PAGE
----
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Study: Injured workers may not benefit from spinal fusion surgery

Every year, thousands of employees working in a variety of different fields injure their lower backs. In many situations, these back-related work injuries can be very serious and even potentially debilitating. Moreover, they frequently result in extended time away from work and increased costs for employers.

Many employees who suffer these lower back injuries - herniated discs, degenerative disc disease, etc. - elect to undergo spinal fusion surgery. This is an operation in which adjacent vertebrae are fused together surgically in the hopes of eliminating or reducing lower back pain.

Interestingly, a recently published study in the medical journal Spine concluded that those patients who have suffered lower back injuries - and who are receiving work comp benefits - may not benefit from spinal fusion surgery. In fact, they often have worse long-term outcomes than similarly injured patients who undergo nonsurgical treatment.

The study's primary author, Dr. Trang Nguyen of the University of Cincinnati College of Medicine, and his team of researchers, examined 725 Ohio workers' compensation cases involving injured workers who underwent spinal fusion surgery.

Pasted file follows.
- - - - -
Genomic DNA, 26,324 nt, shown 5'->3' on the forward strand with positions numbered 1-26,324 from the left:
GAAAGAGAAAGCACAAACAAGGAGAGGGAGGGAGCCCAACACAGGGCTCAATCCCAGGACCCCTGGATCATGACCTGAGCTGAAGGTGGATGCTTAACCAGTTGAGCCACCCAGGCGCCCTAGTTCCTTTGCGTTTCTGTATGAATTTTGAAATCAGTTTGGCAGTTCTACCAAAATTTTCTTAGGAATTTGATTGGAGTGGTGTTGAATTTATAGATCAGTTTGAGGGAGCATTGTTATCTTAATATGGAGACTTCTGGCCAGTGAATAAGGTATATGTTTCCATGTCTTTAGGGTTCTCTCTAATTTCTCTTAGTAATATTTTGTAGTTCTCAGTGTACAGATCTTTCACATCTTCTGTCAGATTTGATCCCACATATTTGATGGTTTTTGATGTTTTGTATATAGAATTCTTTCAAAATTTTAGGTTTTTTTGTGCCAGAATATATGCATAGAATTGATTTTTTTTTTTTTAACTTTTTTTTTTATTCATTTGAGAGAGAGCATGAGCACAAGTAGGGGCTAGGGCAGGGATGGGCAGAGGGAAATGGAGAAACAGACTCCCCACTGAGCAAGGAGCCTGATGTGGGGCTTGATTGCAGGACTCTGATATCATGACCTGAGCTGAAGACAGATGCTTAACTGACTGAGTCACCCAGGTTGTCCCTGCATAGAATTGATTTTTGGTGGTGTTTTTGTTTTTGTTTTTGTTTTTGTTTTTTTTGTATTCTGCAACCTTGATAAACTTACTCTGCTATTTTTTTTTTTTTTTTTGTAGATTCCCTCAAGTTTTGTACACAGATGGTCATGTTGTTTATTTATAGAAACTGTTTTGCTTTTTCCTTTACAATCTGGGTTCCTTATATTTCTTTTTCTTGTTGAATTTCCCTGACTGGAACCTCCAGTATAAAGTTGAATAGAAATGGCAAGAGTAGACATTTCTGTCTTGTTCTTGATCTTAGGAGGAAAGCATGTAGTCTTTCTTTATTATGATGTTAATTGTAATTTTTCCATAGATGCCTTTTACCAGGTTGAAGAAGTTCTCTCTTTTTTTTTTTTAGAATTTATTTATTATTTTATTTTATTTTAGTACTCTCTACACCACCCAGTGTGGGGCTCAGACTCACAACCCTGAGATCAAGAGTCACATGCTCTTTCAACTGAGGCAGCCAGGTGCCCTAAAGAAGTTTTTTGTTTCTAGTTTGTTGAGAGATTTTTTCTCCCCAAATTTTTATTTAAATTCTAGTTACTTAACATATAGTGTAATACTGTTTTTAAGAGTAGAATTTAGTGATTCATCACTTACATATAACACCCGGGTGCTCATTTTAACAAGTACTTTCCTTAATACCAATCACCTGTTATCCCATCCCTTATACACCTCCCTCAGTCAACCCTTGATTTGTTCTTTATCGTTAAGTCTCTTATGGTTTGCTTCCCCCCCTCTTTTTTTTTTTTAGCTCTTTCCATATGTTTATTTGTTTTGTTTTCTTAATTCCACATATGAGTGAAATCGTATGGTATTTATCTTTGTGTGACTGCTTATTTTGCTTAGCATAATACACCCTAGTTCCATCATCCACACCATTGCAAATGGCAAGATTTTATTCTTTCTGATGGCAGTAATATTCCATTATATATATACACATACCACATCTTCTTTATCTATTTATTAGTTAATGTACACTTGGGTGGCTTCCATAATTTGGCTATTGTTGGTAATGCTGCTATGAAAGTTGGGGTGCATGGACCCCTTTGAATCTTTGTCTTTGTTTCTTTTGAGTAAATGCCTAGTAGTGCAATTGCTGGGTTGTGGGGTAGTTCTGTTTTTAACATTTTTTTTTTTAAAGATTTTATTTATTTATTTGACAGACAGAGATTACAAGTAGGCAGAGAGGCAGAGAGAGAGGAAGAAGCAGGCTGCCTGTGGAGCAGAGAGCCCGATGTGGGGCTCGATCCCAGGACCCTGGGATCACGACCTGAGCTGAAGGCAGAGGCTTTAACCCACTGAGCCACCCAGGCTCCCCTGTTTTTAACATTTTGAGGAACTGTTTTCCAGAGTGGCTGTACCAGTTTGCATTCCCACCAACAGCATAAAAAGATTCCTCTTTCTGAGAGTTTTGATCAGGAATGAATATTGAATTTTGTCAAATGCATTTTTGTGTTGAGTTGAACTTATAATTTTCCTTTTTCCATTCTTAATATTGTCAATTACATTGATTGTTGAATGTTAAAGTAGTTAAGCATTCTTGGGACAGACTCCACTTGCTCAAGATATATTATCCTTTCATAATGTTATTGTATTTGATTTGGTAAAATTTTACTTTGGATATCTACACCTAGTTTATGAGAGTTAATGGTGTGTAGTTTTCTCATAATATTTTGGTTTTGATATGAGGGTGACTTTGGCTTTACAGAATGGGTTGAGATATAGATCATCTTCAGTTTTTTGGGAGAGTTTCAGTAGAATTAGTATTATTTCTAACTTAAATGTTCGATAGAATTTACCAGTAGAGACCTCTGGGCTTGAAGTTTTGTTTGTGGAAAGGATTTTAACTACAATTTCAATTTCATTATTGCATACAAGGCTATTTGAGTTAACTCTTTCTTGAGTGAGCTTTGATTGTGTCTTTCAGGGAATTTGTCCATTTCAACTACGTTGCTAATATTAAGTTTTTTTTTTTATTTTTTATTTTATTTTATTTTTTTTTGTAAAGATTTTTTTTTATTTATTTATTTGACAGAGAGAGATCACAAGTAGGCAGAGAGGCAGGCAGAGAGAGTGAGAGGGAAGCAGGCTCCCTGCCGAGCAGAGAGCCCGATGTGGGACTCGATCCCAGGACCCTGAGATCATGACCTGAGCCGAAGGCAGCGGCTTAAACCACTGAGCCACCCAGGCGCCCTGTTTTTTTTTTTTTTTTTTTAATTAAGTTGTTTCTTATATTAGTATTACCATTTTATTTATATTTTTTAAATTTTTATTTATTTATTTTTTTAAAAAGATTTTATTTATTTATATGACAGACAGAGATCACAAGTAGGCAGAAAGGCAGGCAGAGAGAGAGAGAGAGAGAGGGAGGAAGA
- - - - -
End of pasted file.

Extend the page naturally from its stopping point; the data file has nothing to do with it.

Specifically, they examined the final treatment outcomes of these injured workers at two-year follow-ups, meaning they looked closely at disability rates, return to work rates and pain medication rates.

These figures were then compared with a random sampling of 725 Ohio workers' compensation cases involving injured workers who chose nonsurgical alternatives to treat their lower back pain (i.e., physical therapy, exercise).

The results?

  • A little more than 25 percent of injured workers who underwent spinal fusion surgery had returned to work while 66 percent of injured workers who chose nonsurgical alternatives had returned to work
  • 11 percent of injured workers who underwent spinal fusion surgery had a permanent disability while only 2 percent of injured workers who chose nonsurgical alternatives had a permanent disability
  • 27 percent of injured workers who underwent spinal fusion surgery had repeat procedures and 36 percent suffered some type of complication

"This procedure is offered to improve pain and function, yet objective outcomes showed increased permanent disability, poor return to work status, and higher doses of opioids," read the study.

According to Dr. Nguyen and the other researchers, spinal fusion surgery "may not be an effective operation for workers' compensation patients" and should therefore be "cautiously considered."

Stay tuned for further developments in the area of workers' compensation defense ...

This post was provided for informational purposes only and is not to be construed as legal advice.

Related Resources:

Spinal fusion surgery provides worse outcomes in workers' compensation patients (Medical News)

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